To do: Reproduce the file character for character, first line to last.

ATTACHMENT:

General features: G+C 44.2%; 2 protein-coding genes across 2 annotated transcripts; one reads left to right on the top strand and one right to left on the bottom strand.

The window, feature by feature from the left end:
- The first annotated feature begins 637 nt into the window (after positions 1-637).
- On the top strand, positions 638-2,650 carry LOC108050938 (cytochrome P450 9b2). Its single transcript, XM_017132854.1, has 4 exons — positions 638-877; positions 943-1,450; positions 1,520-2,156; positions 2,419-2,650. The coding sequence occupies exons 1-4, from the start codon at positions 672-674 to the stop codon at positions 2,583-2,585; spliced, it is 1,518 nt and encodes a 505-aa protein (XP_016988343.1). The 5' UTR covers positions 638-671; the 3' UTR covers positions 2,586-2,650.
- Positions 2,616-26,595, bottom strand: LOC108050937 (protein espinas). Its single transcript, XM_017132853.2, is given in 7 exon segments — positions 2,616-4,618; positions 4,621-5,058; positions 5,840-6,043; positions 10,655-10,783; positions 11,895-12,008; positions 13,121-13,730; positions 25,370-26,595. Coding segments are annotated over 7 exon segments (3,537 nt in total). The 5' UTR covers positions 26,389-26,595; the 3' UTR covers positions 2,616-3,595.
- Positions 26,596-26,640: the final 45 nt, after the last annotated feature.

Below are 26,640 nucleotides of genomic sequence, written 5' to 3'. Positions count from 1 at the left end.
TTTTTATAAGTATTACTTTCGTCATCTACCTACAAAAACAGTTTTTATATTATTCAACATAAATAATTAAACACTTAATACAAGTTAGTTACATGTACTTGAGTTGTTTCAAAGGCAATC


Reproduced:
General features: G+C 44.2%; 2 protein-coding genes across 2 annotated transcripts; one reads left to right on the top strand and one right to left on the bottom strand.

The window, feature by feature from the left end:
- The first annotated feature begins 637 nt into the window (after positions 1-637).
- On the top strand, positions 638-2,650 carry LOC108050938 (cytochrome P450 9b2). Its single transcript, XM_017132854.1, has 4 exons — positions 638-877; positions 943-1,450; positions 1,520-2,156; positions 2,419-2,650. The coding sequence occupies exons 1-4, from the start codon at positions 672-674 to the stop codon at positions 2,583-2,585; spliced, it is 1,518 nt and encodes a 505-aa protein (XP_016988343.1). The 5' UTR covers positions 638-671; the 3' UTR covers positions 2,586-2,650.
- Positions 2,616-26,595, bottom strand: LOC108050937 (protein espinas). Its single transcript, XM_017132853.2, is given in 7 exon segments — positions 2,616-4,618; positions 4,621-5,058; positions 5,840-6,043; positions 10,655-10,783; positions 11,895-12,008; positions 13,121-13,730; positions 25,370-26,595. Coding segments are annotated over 7 exon segments (3,537 nt in total). The 5' UTR covers positions 26,389-26,595; the 3' UTR covers positions 2,616-3,595.
- Positions 26,596-26,640: the final 45 nt, after the last annotated feature.

Below are 26,640 nucleotides of genomic sequence, written 5' to 3'. Positions count from 1 at the left end.
TTTTTATAAGTATTACTTTCGTCATCTACCTACAAAAACAGTTTTTATATTATTCAACATAAATAATTAAACACTTAATACAAGTTAGTTACATGTACTTGAGTTGTTTCAAAGGCAATC